Anti-Apartheid

Timeline created by lucas.p
  • 1956 Treason Trial

    156 anti-apartheid activists, including Nelson Mandela and almost the entire executive committee of the African National Congress, were arrested in a raid and tried for treason. The trial lasted until 1961, when all defendants were found not-guilty. During this period, however, leaders of various anti-apartheid organisations were given the opportunity to discuss concerns and strategies. During this time, the African National Congress began to question its strategy of nonviolence.
  • Sharpeville Massacre

    Following a protest against pass laws, approximately 7000 protestors travelled to the local police station. There, they demonstrated, but were soon cracked down upon with gunfire, which left 69 dead and 180 injured. The massacre was quickly met with massive outrage, domestically and internationally, and from both black and white groups. The UNSC passed resolution 134 in response to the event, and the event marked the beginning of South Africa's isolation from the international sphere.
  • Rivonia Trial

    16 leaders of the African National Congress, including Nelson Mandela, were arrested on charges of 221 acts of sabotage. During the trial, the ANC sought to widen their international support and recognition, and so Mandela delivered a highly publicised speech entitled "I am Prepared to Die." At its conclusion, Nelson Mandela was sentenced to lifetime imprisonment. Though the UNSC encouraged international sanctions against south Africa, it was not until 27 years later that Mandela was released.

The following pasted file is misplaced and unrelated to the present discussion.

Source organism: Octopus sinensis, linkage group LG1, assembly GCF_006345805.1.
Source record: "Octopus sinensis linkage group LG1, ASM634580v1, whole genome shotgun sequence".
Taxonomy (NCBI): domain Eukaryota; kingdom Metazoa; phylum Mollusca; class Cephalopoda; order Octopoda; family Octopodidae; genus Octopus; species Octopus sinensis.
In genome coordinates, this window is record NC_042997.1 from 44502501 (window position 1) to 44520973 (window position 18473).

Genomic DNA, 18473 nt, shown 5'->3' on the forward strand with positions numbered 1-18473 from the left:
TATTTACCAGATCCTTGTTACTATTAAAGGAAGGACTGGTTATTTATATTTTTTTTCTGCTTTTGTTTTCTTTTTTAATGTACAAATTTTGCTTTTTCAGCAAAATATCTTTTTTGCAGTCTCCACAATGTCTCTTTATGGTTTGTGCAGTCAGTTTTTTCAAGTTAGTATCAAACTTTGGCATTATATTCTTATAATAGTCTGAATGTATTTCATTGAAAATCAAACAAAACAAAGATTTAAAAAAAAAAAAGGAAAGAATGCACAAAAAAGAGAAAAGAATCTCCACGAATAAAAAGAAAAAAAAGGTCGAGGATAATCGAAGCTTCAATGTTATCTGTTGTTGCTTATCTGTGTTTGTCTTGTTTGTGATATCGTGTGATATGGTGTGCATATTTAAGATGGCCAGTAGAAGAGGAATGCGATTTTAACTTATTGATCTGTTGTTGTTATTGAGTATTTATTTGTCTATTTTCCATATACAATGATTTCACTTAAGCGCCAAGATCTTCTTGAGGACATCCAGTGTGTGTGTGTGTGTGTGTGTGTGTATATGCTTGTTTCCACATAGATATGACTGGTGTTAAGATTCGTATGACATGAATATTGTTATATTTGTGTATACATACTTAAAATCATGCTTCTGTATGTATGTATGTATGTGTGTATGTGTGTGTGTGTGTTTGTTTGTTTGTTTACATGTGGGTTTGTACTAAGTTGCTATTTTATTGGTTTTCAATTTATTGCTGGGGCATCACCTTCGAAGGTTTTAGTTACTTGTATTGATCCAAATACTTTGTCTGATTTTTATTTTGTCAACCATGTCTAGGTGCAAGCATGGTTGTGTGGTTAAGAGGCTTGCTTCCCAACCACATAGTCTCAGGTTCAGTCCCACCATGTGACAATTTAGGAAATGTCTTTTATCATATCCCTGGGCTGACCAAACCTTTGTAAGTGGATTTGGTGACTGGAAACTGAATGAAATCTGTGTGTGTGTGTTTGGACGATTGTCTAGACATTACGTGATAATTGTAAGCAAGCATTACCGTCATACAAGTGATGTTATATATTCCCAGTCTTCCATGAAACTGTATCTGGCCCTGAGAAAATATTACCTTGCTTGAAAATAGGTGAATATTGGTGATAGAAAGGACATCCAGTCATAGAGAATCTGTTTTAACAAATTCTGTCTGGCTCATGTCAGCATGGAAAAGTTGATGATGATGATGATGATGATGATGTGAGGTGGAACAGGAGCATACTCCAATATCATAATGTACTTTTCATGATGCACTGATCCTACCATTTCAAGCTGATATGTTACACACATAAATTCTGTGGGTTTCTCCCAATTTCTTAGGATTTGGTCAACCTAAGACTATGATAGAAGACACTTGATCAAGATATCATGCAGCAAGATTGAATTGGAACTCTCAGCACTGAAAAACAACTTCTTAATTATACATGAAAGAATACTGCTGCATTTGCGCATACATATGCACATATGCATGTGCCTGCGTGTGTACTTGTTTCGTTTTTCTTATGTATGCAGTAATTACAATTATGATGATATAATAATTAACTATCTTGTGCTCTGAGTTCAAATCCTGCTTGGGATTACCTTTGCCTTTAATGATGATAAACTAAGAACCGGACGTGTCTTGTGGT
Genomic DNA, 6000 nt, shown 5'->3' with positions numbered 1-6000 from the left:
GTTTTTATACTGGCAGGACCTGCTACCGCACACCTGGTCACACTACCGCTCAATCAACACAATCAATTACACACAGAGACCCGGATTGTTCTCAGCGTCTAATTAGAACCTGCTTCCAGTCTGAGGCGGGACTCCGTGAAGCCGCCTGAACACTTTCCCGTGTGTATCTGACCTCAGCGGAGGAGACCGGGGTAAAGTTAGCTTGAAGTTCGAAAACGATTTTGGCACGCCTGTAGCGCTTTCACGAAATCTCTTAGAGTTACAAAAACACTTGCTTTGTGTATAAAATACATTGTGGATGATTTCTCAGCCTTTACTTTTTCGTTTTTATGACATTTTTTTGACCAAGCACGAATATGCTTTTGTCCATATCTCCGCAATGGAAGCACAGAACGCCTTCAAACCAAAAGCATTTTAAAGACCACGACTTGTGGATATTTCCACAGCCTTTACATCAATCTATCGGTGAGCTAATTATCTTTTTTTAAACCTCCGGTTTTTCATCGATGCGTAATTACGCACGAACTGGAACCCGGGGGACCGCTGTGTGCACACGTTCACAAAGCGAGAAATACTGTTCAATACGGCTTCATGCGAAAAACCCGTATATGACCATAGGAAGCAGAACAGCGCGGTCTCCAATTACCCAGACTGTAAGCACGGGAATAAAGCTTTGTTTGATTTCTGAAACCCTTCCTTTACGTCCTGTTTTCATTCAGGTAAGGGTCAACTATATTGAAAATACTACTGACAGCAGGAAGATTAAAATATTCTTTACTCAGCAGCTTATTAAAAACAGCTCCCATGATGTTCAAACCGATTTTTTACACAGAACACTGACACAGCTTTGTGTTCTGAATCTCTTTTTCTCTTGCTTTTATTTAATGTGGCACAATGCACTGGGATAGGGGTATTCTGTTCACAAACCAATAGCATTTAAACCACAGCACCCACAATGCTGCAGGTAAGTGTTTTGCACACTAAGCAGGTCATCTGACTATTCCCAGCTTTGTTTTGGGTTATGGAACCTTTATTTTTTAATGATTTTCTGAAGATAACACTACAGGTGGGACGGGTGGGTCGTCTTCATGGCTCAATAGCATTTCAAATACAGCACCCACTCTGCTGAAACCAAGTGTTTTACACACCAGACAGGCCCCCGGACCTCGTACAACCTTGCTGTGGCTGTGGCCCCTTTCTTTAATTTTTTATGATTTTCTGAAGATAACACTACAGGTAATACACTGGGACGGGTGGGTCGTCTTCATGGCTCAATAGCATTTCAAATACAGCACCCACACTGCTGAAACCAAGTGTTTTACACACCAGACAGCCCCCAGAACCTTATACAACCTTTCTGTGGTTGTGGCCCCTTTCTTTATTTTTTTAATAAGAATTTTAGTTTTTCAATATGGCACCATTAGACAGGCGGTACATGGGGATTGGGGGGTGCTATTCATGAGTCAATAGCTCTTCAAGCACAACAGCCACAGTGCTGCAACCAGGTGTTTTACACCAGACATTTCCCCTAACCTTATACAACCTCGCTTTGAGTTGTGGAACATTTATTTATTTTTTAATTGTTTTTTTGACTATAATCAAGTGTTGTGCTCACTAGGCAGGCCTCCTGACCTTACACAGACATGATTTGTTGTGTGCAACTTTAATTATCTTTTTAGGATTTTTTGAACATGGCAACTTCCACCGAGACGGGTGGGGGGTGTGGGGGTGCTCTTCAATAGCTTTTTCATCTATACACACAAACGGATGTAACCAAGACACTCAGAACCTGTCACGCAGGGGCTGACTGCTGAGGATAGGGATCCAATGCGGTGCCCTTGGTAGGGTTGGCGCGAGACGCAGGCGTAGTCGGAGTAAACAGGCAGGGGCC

• Soweto Uprising

    In response to the institution of Afrikaans as the medium of education in schools in Soweto, up to 20,000 students took part in protests and demonstrations. A great many were beaten, shot, or killed, the first victims included a 15 and 12 year old. In the aftermath, the African National Congress rose as a body capable of uniting the angers of the students. At the same time, the UNSC also passed a resolution condemning the actions of the police and government.
  • Church Street Bombing

    The militarised wing of the African National Congress perpetrated a car bombing outside the Nedbank Square Building, which at the time, was in use by the South African Air Force. Launched as a response to a 1982 raid which killed 42 ANC supporters and civilians, the bombing held the Air Force's headquarters and personnel as targets. The bomb detonated ten minutes early, and so killed a number of civilians. The attack led to a lengthy trial, which ended in a grant of amnesty in 2000.
  • Election of Nelson Mandela

    The general election of 1994 was the first election held in South Africa which was both multi-racial, and granted enfranchisement to all adult citizens regardless of race. Nelson Mandela, leader of the African National Congress, won 63% of the vote. This was a crucial milestone in the progression of South Africa's pursuit of racial equality, recently succeeding the abolition of Apartheid.